70 fps (40 fps – 1% low)
83 fps (58 fps – 1% low)
63 fps (50 fps – 1% low)
81 fps (58 fps – 1% low)
66 fps (50 fps – 1% low)
(DX 11, Best Looking Preset) 55 fps (42 fps – 1% low)
53 fps (41 fps – 1% low)
49 fps (33 fps – 1% low)
56 fps (44 fps – 1% low)
64 fps (56 fps – 1% low)
53 fps (40 fps – 1% low)
39 fps (28 fps – 1% low)
Far Cry 5
(DX 11, Low Preset, no AA) 24 fps (19 fps – 1% low)
24 fps (21 fps – 1% low)
23 fps (18 fps – 1% low)
26 fps (18 fps – 1% low)
32 fps (26 fps – 1% low)
21 fps (18 fps – 1% low)
28 fps (24 fps – 1% low)
21 fps (17 fps – 1% low)
Middle Earth: Shadow of Mordor
(DX 11, Lowest Preset) 45 fps (34 fps – 1% low)
47 fps (38 fps – 1% low)
48 fps (38 fps – 1% low)
65 fps (47 fps – 1% low)
83 fps (65 fps – 1% low)
41 fps (30 fps – 1% low)
33 fps (24 fps – 1% low)
45 fps (36 fps – 1% low)
NFS: Most Wanted
(DX 11, Lowest Preset) 60 fps (54 fps – 1% low)
60 fps (52 fps – 1% low)
60 fps (49 fps – 1% low)
60 fps (46 fps – 1% low)
60 fps (56 fps – 1% low)
33 fps (20 fps – 1% low)
60 fps (46 fps – 1% low)
56 fps (34 fps – 1% low)
Shadow of Tomb Raider
(Vulkan, Lowest Preset, no AA) 32 fps (23 fps – 1% low)
28 fps (22 fps – 1% low)
26 fps (15 fps – 1% low)
28 fps (16 fps – 1% low)
35 fps (22 fps – 1% low)
28 fps (20 fps – 1% low)
38 fps (22 fps – 1% low)
27 fps (16 fps – 1% low)
(Vulkan, Low Preset) 38 fps (33 fps – 1% low)
36 fps (31 fps – 1% low)
36 fps (31 fps – 1% low)
44 fps (28 fps – 1% low)
56 fps (46 fps – 1% low)
33 fps (27 fps – 1% low)
41 fps (36 fps – 1% low)
37 fps (32 fps – 1% low)
The Witcher 3: Wild Hunt
(DX 11, Low Preset, Hairworks Off) 24 fps (17 fps – 1% low)
24 fps (18 fps – 1% low)
22 fps (12 fps – 1% low)
21 fps (16 fps – 1% low)
28 fps (22 fps – 1% low)
21 fps (14 fps – 1% low)
Dota 2, NFS – recorded with MSI Afterburner in game mode;
Bioshock, Far Cry 5, Middle Earth, Strange Brigade, Tomb Raider games – recorded with the included Benchmark utilities;
We’re looking at 60+ framerates in the older titles, but barely 30fps or even under in the more demanding AAA titles launched in recent years. Furthermore, the Iris Xe Core i7 chips running at a similar power score 10-30% higher in the tested titles.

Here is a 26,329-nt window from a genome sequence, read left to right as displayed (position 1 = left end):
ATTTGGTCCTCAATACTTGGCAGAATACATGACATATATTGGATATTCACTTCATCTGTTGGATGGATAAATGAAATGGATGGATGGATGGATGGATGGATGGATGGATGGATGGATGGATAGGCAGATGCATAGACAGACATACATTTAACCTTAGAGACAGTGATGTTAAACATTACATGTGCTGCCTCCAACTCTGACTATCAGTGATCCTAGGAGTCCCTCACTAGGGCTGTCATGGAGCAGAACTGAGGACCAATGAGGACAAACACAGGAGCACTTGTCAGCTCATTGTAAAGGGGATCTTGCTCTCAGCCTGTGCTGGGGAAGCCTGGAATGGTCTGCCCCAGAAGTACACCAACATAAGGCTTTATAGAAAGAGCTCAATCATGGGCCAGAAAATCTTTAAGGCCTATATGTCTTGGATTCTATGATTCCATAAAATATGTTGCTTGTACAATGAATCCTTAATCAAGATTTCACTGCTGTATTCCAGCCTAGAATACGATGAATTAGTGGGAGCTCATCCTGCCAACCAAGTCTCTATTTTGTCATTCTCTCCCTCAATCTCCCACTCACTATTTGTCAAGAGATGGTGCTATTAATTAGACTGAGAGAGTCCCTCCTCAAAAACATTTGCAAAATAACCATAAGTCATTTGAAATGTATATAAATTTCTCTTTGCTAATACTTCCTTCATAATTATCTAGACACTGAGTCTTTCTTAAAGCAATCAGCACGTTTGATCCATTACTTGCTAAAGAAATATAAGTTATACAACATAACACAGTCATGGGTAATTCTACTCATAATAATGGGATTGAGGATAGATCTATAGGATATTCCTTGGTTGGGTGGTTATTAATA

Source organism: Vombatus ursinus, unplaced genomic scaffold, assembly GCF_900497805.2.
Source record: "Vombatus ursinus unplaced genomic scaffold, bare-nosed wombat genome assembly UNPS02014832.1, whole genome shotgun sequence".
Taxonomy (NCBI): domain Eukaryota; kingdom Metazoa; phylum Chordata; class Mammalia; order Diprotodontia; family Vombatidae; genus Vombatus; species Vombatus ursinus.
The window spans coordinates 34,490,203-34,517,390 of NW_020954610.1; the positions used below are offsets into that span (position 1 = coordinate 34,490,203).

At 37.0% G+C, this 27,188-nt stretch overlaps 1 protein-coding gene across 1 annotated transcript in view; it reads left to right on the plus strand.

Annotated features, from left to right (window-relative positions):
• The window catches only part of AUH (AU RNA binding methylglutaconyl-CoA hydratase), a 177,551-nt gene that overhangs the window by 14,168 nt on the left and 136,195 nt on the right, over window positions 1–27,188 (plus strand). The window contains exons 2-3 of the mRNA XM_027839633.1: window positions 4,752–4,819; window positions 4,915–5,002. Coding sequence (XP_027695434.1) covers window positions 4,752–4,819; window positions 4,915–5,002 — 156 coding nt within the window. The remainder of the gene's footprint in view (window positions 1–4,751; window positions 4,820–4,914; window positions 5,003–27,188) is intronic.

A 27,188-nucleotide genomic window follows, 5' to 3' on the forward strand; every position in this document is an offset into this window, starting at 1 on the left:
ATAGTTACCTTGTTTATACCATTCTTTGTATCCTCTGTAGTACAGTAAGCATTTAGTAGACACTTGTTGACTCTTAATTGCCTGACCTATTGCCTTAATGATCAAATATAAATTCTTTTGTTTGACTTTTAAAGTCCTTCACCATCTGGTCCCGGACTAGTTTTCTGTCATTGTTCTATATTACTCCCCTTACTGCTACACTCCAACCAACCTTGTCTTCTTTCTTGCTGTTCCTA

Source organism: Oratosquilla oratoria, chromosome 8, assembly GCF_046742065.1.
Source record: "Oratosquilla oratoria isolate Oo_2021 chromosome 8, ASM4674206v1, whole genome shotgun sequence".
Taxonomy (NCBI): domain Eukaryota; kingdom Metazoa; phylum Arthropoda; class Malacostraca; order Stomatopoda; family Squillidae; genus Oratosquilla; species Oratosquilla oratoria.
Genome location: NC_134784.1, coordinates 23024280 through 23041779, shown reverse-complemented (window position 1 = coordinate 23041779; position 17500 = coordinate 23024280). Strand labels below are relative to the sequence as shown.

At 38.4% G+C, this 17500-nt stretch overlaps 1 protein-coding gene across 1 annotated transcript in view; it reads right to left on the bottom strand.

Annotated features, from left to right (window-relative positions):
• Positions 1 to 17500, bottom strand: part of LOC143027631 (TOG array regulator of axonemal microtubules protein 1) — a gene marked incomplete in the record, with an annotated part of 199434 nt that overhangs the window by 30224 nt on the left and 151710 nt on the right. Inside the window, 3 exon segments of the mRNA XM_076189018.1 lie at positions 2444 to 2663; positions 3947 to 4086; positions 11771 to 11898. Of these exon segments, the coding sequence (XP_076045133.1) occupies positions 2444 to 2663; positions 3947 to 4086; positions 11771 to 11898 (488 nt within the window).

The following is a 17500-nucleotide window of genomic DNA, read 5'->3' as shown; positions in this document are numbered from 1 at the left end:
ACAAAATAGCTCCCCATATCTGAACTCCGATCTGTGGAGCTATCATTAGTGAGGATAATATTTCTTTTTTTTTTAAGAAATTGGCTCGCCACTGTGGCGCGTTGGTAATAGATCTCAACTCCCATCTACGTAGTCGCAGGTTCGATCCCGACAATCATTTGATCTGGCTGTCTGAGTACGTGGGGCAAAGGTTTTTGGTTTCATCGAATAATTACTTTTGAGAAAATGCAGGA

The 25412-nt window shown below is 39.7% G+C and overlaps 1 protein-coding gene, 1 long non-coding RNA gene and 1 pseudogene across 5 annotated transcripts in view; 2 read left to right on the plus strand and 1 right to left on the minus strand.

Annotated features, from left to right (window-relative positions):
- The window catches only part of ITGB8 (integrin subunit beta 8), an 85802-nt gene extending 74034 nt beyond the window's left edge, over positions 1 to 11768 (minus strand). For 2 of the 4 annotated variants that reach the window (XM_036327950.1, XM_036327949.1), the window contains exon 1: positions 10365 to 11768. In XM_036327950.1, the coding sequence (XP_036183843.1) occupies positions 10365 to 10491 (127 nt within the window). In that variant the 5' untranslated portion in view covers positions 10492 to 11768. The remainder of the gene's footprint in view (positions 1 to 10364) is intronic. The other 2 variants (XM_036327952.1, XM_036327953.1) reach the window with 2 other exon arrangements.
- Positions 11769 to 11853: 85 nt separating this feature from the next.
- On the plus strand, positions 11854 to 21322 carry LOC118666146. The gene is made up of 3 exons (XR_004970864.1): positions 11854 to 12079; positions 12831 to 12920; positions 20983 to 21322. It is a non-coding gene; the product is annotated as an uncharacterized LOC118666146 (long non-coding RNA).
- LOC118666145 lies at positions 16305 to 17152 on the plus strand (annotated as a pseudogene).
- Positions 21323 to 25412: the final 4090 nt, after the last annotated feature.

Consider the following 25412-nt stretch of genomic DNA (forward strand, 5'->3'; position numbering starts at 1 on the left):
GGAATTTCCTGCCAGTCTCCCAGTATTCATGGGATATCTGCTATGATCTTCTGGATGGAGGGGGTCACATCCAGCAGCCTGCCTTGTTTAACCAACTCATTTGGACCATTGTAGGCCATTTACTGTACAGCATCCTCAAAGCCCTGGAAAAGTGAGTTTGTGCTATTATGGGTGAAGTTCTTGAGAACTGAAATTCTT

That aside, the gaming logs down below show excellent performance and temperatures on this Ryzen 7 5700U IdeaPad 5 on the Extreme Performance profile. The Vega iGPU runs at full-blast with most games, and the temperatures on the CPU and iGPU are in the low-to-mid 70s, with the fan spinning quietly at around 40 dB max.
These are better results than we got on last year’s IdeaPad 5 model with Ryzen 4000 hardware.
Noise, Heat, Connectivity, speakers, and others
Lenovo went with a middling thermal design here, with one large fan and two heatpipes grouped together. This is marginally more complex than the single-fan single-heatpipe design normally found at this level.
This implementation allows the Ryzen 7 hardware to run smoothly at 25+ W in demanding loads and tests, with good internal and external temperatures and the fan ramping up to 39-40 dB at head-level. There is a hotspot in the middle of the laptop, on top of the processor, and around the radiator and exhaust, but both only average temperatures in the mid-40s in our tests.
This design also places the exhaust close to the screen, but the plastic hinge diverts the hot air down and onto the back and also soaks up most of the heat, so nor the bezel or the display heat-up in any noticeable way here.
Finally, with daily use, the laptop runs mostly silent, with the fan resting idle and no electronics noises or coil whine. However, because this is mostly passively cooled, the chassis does average slightly warmer temperatures in the low to mid-30s across the entire keyboard deck.
*Daily Use – streaming Netflix in EDGE for 30 minutes, Quiet Mode, fans at 0-33 dB